Rice: Triple play gets Owls off the hook

By Jonathan Yardley - February 16, 2007

Ever seen a 9-3-6-4-3 triple play? Neither had we until the fourth inning of this crazy game, which is still scoreless. Check it out ...

Rice’s Chris Kelley ran into a bit of trouble in the top of the third inning, allowing a walk and a seeing-eye single, but he got out of it with a chopper and a change-up that fooled No. 2 hitter Allen Woods.

It may be cold, but Reckling Park fans are enjoying a cloudless sky this afternoon. The field looks in its best shape since heavy rains made preseason practice difficult in early January. There are still a few brown patches and plenty of soft spots, but the grass – which could be replaced in a few years if Rice can raise the funds for FieldTurf – looks very vibrant.

Vance Worley looked at his best in the bottom of the third, striking out Tyler Henley with breaking stuff and burning two fastballs by Brian Friday before getting him with yet another curveball.

Bad start to the fourth inning for Kelley – consecutive ground-ball singles by Shane Peterson and Jason Corder have two on and nobody out. Surely Danny Espinosa is going to bunt here … Kelley spun toward second, and Espinosa appeared to be squaring around. He then swings away on the next pitch, chasing a curveball in the dirt. Cat-and-mouse here between Weathers and Graham, both in their 16th seasons at their respective schools. And the bunt has been taken off – Espinosa golfs one into the right-field corner.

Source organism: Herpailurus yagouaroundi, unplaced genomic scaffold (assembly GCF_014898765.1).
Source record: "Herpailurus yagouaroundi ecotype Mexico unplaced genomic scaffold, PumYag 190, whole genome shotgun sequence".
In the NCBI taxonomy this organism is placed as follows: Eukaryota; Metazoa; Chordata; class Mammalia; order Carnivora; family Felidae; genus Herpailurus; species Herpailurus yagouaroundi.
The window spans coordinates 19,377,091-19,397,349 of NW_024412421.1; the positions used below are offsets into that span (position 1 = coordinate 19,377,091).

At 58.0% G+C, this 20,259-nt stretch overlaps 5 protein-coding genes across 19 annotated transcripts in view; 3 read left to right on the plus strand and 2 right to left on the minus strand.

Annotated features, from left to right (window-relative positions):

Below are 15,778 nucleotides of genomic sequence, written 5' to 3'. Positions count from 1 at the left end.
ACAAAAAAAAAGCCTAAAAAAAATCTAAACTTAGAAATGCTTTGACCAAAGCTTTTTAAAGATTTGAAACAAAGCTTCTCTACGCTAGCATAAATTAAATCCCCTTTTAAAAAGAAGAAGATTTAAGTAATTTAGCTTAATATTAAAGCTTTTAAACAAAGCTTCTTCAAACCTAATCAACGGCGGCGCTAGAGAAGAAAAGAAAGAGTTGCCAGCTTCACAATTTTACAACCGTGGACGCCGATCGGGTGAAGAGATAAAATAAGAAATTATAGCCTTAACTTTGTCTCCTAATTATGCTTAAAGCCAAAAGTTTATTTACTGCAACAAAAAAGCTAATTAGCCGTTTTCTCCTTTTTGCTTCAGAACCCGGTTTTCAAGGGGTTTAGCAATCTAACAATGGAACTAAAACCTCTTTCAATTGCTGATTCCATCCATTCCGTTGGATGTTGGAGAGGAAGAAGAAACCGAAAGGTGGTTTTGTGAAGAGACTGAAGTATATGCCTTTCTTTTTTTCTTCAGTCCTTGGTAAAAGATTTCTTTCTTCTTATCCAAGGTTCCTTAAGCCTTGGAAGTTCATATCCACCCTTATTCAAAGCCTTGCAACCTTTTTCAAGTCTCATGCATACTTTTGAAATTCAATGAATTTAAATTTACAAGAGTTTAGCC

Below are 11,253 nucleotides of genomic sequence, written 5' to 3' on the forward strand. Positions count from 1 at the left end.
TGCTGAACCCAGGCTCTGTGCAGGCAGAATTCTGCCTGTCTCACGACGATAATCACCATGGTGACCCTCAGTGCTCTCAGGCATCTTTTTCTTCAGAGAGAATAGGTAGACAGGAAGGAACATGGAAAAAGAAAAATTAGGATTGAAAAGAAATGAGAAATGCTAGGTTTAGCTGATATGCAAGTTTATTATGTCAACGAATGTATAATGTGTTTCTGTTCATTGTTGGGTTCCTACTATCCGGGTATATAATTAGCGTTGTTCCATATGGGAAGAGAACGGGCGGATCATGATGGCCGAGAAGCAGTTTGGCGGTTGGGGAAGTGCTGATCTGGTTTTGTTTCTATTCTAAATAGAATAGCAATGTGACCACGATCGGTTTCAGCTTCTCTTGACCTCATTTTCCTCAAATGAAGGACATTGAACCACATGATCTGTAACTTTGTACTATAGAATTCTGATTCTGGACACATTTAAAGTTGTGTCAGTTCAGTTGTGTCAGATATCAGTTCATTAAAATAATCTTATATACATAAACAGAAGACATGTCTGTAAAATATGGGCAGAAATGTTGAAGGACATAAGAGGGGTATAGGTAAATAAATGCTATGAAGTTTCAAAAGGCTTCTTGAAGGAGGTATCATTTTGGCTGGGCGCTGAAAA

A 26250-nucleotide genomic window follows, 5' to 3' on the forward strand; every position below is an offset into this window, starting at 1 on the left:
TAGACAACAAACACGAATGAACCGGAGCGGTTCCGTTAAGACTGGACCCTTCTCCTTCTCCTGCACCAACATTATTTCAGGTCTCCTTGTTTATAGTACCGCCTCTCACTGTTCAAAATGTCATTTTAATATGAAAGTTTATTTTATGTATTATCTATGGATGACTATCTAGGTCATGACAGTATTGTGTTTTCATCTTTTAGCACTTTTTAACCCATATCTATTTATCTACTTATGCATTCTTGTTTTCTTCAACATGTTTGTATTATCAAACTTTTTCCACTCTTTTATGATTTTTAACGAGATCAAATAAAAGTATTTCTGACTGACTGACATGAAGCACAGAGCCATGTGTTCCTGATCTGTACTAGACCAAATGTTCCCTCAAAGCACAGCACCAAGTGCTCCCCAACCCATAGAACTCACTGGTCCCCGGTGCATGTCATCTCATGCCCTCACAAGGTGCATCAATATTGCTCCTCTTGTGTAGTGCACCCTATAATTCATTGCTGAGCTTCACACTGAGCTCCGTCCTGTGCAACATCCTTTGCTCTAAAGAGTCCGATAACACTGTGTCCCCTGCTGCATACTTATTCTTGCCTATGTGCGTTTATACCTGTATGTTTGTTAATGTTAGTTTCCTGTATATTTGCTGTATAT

Crazy play here. Chad Lembeck slid in the corner to catch the ball, and the first-base umpire signaled a fair ball and then an out. Though out, Espinosa ended up caught in a rundown (which didn't matter, since he was already out, but proceeded nonetheless), and both Long Beach State runners advanced a base. Rice then touched first and second bases, doubling off the confused runners and completing a triple play. After the umpires conferred, Rice ended up with a ridiculously complex triple play. The official scoring is going to go 9-3-6-4-3 for a triple play.

Posted by Jonathan Yardley at 06:11 PM on February 16, 2007

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